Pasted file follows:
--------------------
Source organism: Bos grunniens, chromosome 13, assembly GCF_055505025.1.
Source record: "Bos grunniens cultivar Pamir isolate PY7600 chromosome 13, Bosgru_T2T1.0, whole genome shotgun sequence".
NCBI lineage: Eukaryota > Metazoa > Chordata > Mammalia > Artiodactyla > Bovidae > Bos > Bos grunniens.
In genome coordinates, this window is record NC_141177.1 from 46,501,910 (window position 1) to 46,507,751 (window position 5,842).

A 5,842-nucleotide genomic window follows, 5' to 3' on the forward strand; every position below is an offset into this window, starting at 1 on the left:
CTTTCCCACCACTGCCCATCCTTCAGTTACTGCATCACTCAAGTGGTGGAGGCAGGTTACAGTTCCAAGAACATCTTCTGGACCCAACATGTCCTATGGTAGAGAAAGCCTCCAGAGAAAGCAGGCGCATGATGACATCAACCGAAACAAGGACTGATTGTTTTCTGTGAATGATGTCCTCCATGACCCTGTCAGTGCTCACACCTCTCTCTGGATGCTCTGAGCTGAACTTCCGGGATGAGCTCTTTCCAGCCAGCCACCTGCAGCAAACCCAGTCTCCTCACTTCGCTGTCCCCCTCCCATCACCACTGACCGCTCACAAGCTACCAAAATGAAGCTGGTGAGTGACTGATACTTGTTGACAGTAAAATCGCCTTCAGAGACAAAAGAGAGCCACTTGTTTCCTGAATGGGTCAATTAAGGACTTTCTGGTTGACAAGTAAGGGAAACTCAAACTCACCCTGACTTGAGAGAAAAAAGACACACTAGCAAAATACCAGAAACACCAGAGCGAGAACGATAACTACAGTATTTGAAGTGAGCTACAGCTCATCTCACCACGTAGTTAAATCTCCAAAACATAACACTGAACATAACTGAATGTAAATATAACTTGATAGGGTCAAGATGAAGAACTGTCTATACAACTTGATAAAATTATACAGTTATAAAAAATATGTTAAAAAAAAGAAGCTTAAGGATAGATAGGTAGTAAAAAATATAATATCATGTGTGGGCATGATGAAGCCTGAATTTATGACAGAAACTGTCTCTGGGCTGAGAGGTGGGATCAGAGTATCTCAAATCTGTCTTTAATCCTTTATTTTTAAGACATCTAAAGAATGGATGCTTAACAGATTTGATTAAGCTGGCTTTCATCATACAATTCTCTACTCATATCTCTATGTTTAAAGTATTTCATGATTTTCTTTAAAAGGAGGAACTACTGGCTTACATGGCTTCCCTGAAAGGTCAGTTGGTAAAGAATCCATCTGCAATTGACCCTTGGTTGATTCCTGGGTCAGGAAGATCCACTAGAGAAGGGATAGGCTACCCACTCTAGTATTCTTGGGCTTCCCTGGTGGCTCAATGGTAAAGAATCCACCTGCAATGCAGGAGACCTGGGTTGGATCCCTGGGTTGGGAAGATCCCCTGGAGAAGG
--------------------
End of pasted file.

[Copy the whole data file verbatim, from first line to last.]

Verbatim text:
Source organism: Bos grunniens, chromosome 13, assembly GCF_055505025.1.
Source record: "Bos grunniens cultivar Pamir isolate PY7600 chromosome 13, Bosgru_T2T1.0, whole genome shotgun sequence".
NCBI lineage: Eukaryota > Metazoa > Chordata > Mammalia > Artiodactyla > Bovidae > Bos > Bos grunniens.
In genome coordinates, this window is record NC_141177.1 from 46,501,910 (window position 1) to 46,507,751 (window position 5,842).

A 5,842-nucleotide genomic window follows, 5' to 3' on the forward strand; every position below is an offset into this window, starting at 1 on the left:
CTTTCCCACCACTGCCCATCCTTCAGTTACTGCATCACTCAAGTGGTGGAGGCAGGTTACAGTTCCAAGAACATCTTCTGGACCCAACATGTCCTATGGTAGAGAAAGCCTCCAGAGAAAGCAGGCGCATGATGACATCAACCGAAACAAGGACTGATTGTTTTCTGTGAATGATGTCCTCCATGACCCTGTCAGTGCTCACACCTCTCTCTGGATGCTCTGAGCTGAACTTCCGGGATGAGCTCTTTCCAGCCAGCCACCTGCAGCAAACCCAGTCTCCTCACTTCGCTGTCCCCCTCCCATCACCACTGACCGCTCACAAGCTACCAAAATGAAGCTGGTGAGTGACTGATACTTGTTGACAGTAAAATCGCCTTCAGAGACAAAAGAGAGCCACTTGTTTCCTGAATGGGTCAATTAAGGACTTTCTGGTTGACAAGTAAGGGAAACTCAAACTCACCCTGACTTGAGAGAAAAAAGACACACTAGCAAAATACCAGAAACACCAGAGCGAGAACGATAACTACAGTATTTGAAGTGAGCTACAGCTCATCTCACCACGTAGTTAAATCTCCAAAACATAACACTGAACATAACTGAATGTAAATATAACTTGATAGGGTCAAGATGAAGAACTGTCTATACAACTTGATAAAATTATACAGTTATAAAAAATATGTTAAAAAAAAGAAGCTTAAGGATAGATAGGTAGTAAAAAATATAATATCATGTGTGGGCATGATGAAGCCTGAATTTATGACAGAAACTGTCTCTGGGCTGAGAGGTGGGATCAGAGTATCTCAAATCTGTCTTTAATCCTTTATTTTTAAGACATCTAAAGAATGGATGCTTAACAGATTTGATTAAGCTGGCTTTCATCATACAATTCTCTACTCATATCTCTATGTTTAAAGTATTTCATGATTTTCTTTAAAAGGAGGAACTACTGGCTTACATGGCTTCCCTGAAAGGTCAGTTGGTAAAGAATCCATCTGCAATTGACCCTTGGTTGATTCCTGGGTCAGGAAGATCCACTAGAGAAGGGATAGGCTACCCACTCTAGTATTCTTGGGCTTCCCTGGTGGCTCAATGGTAAAGAATCCACCTGCAATGCAGGAGACCTGGGTTGGATCCCTGGGTTGGGAAGATCCCCTGGAGAAGG